Skip to main content
Premium Trial:

Request an Annual Quote

With 130M US Lives Under Contract for Verifi, Illumina to Expand NIPT Abroad through Tech Transfer


Illumina has 130 million lives under contract for its Verifi non-invasive prenatal test in the US and plans to expand NIPT testing on its sequencing platforms to other countries by transferring the technology to clinical labs.

A year ago, Illumina gained access to the Verifi test when it acquired Verinata Health, which had previously signed a collaboration agreement with PerkinElmer to serve as its exclusive commercial partner in the US. At the time, Verinata said that the PerkinElmer deal provided an opportunity to "extend the Verifi prenatal test to the over 160 million people who are currently part of PerkinElmer's contracted managed care network."

Vance Vanier, Illumina's vice president of reproductive and genetic health marketing, told Clinical Sequencing News recently that over the last year and a half, the company has been able to get 130 million lives in the US under contract.

By comparison, Sequenom said last month that it currently has 113 million lives under contract "with a growing number of payor contracts, including two national payors."

Coverage by and contracts with a health insurance organization are "very different categories" Vanier said – while coverage means a health plan considers a test no longer experimental but medically necessary, it does not automatically mean it will pay for the test. That, as well as the amount of payment, is determined through contracting.

Sequencing-based NIPT has been somewhat unusual for a new test, he said, because it is offered by four different companies in the US – Sequenom, Illumina, Ariosa Diagnostics, and Natera. Several health plans chose to contract with only two of the four competitors, "so the contracting piece became its own competitive battlefield among the four companies," he said.

"As the years go on and companies have more time to lobby health plans, perhaps more and more NIPT companies [will] come under contract," said Vanier, who was Verinata's president prior to the acquisition by Illumina. "But at least for the first year and a half, there are actually very big differences between the companies and who has which plans under contract."

Unlike some of its competitors, Illumina has not made public how many Verifi tests it has conducted, but Vanier said that the company has been "extremely pleased with the results over the last year and a half." As previously reported, Illumina plans to submit the Verifi test on the HiSeq 2500 platform to the FDA for clearance before the end of the year.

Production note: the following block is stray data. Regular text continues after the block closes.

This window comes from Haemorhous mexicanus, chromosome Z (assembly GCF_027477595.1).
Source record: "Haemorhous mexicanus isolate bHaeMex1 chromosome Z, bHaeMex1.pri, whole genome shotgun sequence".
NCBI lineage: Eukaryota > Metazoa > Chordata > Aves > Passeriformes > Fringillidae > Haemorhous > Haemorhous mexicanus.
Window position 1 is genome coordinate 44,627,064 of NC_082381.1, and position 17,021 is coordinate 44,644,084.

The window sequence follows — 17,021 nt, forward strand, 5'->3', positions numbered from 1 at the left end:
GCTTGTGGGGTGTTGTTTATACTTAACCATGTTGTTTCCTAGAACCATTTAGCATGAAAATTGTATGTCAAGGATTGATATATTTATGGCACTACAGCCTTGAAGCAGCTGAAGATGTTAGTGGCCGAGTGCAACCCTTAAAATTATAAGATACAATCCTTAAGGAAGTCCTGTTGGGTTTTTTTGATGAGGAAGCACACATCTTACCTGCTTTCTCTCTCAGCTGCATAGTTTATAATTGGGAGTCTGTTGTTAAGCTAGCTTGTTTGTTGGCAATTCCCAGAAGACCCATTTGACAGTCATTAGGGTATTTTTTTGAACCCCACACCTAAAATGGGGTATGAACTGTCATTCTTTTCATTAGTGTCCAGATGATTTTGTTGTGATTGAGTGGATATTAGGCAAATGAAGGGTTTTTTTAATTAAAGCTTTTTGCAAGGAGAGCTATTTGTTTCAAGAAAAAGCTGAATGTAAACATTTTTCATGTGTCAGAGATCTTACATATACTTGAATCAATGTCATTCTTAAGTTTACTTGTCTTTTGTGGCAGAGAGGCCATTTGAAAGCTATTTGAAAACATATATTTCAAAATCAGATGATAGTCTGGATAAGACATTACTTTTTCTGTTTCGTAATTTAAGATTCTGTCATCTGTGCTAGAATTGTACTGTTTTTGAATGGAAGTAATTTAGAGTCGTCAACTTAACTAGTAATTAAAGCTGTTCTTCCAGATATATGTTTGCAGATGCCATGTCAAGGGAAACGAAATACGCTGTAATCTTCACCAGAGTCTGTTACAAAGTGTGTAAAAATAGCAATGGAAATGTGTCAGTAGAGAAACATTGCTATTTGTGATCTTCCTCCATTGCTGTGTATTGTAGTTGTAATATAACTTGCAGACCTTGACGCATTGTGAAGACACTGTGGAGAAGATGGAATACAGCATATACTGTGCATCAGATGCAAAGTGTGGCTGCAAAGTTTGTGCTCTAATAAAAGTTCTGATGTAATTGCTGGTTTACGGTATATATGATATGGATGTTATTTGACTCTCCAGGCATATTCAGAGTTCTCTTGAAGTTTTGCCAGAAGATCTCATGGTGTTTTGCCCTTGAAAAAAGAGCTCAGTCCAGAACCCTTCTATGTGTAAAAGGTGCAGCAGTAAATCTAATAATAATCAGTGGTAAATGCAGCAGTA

This year, NIPT testing companies are widely anticipated to release clinical data from average-risk women, opening the door to wider adoption of the technology. A clinical study on an average-risk population using the Verifi assay has already been accepted by a "top-tier" journal, Vanier said, and is expected to be published in the first half of this year.

"It will be a repeat of what happened a couple of years ago when companies came out with their high-risk clinical publications," he said. "We are going to see a wealth of data for average-risk patients coming out on the Illumina platform this year."

Sequenom said last month that it plans to switch to a different platform that will allow for lower-cost NIPT testing, saying it has explored "several different platforms and several different technologies." But Vanier claimed it will be difficult for a new platform to become established because it is lacking clinical data. "No other platform has large-scale clinical validation trials that have been conducted on them," he said. "Only the Illumina platform does to date."

Taking NIPT abroad

Going forward, Illumina plans to expand NIPT testing on its sequencing platforms abroad by helping clinical labs establish the assay technology.

"We think the story of NIPT is going to take a new chapter in the next year or two as more and more labs in Central and South America, in Asia, and in Europe get the opportunity to do the testing themselves," Vanier said.

He said that many countries, especially in Europe, would prefer to do NIPT testing locally rather than ship samples to the US for testing, and countries like France do not permit prenatal samples to be sent abroad.

Also, as NIPT moves from high-risk to average-risk pregnancies in the future, it will become logistically impossible to ship millions of samples abroad. "It's got to be done down the street," he said.

Over the next couple of years, Illumina plans to offer clinical labs in other countries a "turnkey bundled solution" that includes a sequencing platform, reagents, and a license to the assay. "By the end of 2014, I expect that you will see labs abroad on a variety of Illumina platforms starting to run NIPT tests," he said, including the HiSeq and the recently launched NextSeq.

Illumina's NIPT technology transfer is not necessarily tied to the Verifi test, though. "Abroad, our real focus is to enable NIPT on the Illumina platform, period, regardless of whose assay it's going to be with," Vanier said. "As long as it's a high-quality assay where we have confidence that it's going to have a very low false-positive and false-negative rate …. we're extremely supportive, as long as people run NIPT on the Illumina platform."

"Customers will absolutely have a choice about whose assay they want to use," he said, although there might be price advantages in purchasing a bundle that includes the platform, reagents, and the Verifi assay.